Patients with mesothelioma may gain similar benefit from immunotherapy as chemotherapy, and good responders may provide important clues to novel treatment for the thousands of new cases each year. Data from the PROMISE-meso trial presented at the ESMO Congress 2019 highlight the need to understand the biological mechanisms whereby mesothelioma, which is incurable, adapts to immunotherapy in some patients but not in others, resulting in variations in treatment response.
PROMISE-meso compared the effects of immunotherapy with the checkpoint inhibitor, pembrolizumab, and standard chemotherapy after patients with mesothelioma relapsed on or after first-line treatment.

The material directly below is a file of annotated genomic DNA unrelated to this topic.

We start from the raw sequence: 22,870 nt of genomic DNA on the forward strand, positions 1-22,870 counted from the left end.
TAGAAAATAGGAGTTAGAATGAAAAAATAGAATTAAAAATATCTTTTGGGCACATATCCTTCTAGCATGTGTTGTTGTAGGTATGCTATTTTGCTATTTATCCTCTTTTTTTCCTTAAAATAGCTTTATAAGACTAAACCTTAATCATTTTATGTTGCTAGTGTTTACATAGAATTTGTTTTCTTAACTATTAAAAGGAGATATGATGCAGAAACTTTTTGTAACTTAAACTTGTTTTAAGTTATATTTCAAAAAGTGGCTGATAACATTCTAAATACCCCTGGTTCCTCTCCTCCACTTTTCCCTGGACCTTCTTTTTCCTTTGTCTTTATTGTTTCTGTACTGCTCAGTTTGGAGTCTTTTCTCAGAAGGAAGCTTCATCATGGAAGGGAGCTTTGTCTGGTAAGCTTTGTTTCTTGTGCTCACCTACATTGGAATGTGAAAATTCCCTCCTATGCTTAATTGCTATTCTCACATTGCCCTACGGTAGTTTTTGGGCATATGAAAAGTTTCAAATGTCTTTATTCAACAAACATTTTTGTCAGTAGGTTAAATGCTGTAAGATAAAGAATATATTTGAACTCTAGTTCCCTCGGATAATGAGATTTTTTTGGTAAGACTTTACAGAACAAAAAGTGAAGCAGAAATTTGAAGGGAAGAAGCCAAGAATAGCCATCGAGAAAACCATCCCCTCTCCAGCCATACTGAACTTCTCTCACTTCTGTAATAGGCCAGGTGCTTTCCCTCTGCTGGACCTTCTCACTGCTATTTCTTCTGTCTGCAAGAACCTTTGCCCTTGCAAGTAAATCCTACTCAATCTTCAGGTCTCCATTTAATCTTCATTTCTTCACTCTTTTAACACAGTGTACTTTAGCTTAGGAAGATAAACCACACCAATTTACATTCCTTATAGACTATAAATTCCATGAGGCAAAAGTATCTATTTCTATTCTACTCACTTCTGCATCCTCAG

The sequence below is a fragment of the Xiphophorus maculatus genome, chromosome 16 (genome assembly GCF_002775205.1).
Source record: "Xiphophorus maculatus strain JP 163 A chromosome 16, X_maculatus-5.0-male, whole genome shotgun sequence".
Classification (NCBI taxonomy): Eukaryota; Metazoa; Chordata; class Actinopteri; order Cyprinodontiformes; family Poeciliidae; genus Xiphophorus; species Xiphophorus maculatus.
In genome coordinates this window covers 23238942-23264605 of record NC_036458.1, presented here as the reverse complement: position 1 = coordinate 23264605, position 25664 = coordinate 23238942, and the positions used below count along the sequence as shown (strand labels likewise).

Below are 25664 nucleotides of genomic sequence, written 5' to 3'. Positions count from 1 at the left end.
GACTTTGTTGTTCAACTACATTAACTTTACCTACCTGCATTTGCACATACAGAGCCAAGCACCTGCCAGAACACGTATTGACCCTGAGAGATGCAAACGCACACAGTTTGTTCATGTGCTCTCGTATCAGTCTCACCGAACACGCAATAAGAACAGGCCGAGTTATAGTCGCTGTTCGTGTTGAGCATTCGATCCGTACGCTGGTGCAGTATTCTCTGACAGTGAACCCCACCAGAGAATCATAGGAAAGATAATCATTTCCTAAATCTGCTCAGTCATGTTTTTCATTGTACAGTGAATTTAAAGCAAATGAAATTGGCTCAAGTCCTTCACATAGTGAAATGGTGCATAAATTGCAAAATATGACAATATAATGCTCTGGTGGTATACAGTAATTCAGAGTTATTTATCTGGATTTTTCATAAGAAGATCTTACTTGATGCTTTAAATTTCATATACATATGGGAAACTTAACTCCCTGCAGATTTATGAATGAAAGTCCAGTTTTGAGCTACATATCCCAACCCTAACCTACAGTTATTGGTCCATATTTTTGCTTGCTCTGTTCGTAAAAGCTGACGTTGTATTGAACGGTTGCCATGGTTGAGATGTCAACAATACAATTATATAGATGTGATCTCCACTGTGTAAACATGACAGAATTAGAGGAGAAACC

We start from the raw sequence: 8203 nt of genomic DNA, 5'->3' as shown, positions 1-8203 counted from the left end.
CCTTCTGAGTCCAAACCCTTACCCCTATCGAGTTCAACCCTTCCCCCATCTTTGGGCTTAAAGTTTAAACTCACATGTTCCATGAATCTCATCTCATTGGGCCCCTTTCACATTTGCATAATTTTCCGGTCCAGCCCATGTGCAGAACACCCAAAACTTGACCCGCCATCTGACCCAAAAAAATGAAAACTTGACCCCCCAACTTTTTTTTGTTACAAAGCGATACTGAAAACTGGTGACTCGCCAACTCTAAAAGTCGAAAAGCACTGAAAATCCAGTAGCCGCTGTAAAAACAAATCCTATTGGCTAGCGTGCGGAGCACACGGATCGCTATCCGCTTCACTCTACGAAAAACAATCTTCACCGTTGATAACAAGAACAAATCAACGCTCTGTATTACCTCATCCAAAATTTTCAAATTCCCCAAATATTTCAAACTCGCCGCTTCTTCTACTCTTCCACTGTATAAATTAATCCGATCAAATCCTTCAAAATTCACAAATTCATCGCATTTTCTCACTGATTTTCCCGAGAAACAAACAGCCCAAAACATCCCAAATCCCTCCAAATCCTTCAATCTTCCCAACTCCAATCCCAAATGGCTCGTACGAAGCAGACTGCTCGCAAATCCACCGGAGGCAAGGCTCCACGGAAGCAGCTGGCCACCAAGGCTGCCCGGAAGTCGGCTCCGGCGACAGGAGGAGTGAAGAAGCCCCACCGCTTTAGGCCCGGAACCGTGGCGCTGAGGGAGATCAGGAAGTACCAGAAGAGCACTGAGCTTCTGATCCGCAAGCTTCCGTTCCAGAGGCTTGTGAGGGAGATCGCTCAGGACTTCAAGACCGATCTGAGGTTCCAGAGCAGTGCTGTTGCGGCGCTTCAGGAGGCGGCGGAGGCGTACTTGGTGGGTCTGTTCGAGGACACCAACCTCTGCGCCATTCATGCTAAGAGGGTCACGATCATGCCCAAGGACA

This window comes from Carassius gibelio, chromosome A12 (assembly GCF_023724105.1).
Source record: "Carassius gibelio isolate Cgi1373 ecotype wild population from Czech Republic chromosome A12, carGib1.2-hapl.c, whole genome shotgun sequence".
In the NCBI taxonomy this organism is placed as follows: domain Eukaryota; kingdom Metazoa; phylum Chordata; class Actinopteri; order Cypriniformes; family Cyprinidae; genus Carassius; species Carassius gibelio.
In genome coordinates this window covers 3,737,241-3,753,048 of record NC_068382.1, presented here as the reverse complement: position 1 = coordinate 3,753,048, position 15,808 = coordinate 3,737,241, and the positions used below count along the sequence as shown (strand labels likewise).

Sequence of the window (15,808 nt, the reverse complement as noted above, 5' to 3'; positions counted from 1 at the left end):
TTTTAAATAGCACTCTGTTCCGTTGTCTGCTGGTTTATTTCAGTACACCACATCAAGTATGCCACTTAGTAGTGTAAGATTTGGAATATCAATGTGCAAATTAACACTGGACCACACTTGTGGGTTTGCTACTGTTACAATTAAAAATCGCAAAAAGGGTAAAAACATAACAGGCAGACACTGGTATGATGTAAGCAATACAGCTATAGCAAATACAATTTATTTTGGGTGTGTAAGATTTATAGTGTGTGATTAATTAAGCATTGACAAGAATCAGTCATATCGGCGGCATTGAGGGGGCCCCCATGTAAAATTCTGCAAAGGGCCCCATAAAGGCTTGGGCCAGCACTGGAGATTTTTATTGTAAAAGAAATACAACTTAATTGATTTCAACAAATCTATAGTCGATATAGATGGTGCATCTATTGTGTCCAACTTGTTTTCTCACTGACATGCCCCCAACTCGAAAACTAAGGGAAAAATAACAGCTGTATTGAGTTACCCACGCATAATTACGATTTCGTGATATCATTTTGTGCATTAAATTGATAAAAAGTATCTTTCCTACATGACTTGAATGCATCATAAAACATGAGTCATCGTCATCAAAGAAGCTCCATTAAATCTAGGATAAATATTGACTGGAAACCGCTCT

“In PROMISE-meso, nearly four times more patients responded to immunotherapy than standard chemotherapy, but unfortunately these responses did not delay progression or improve survival. These findings are disappointing but, as in previous studies, some patients benefitted from immunotherapy for long periods. If we can find out how this happens, we will have a better idea of which patients should preferentially receive this treatment over chemotherapy,” said study author Dr. Sanjay Popat, Royal Marsden Hospital NHS Foundation Trust, London, UK. “Nevertheless, whilst pembrolizumab was not superior to chemotherapy, survival was similar, and so pembrolizumab may represent an alternative.”
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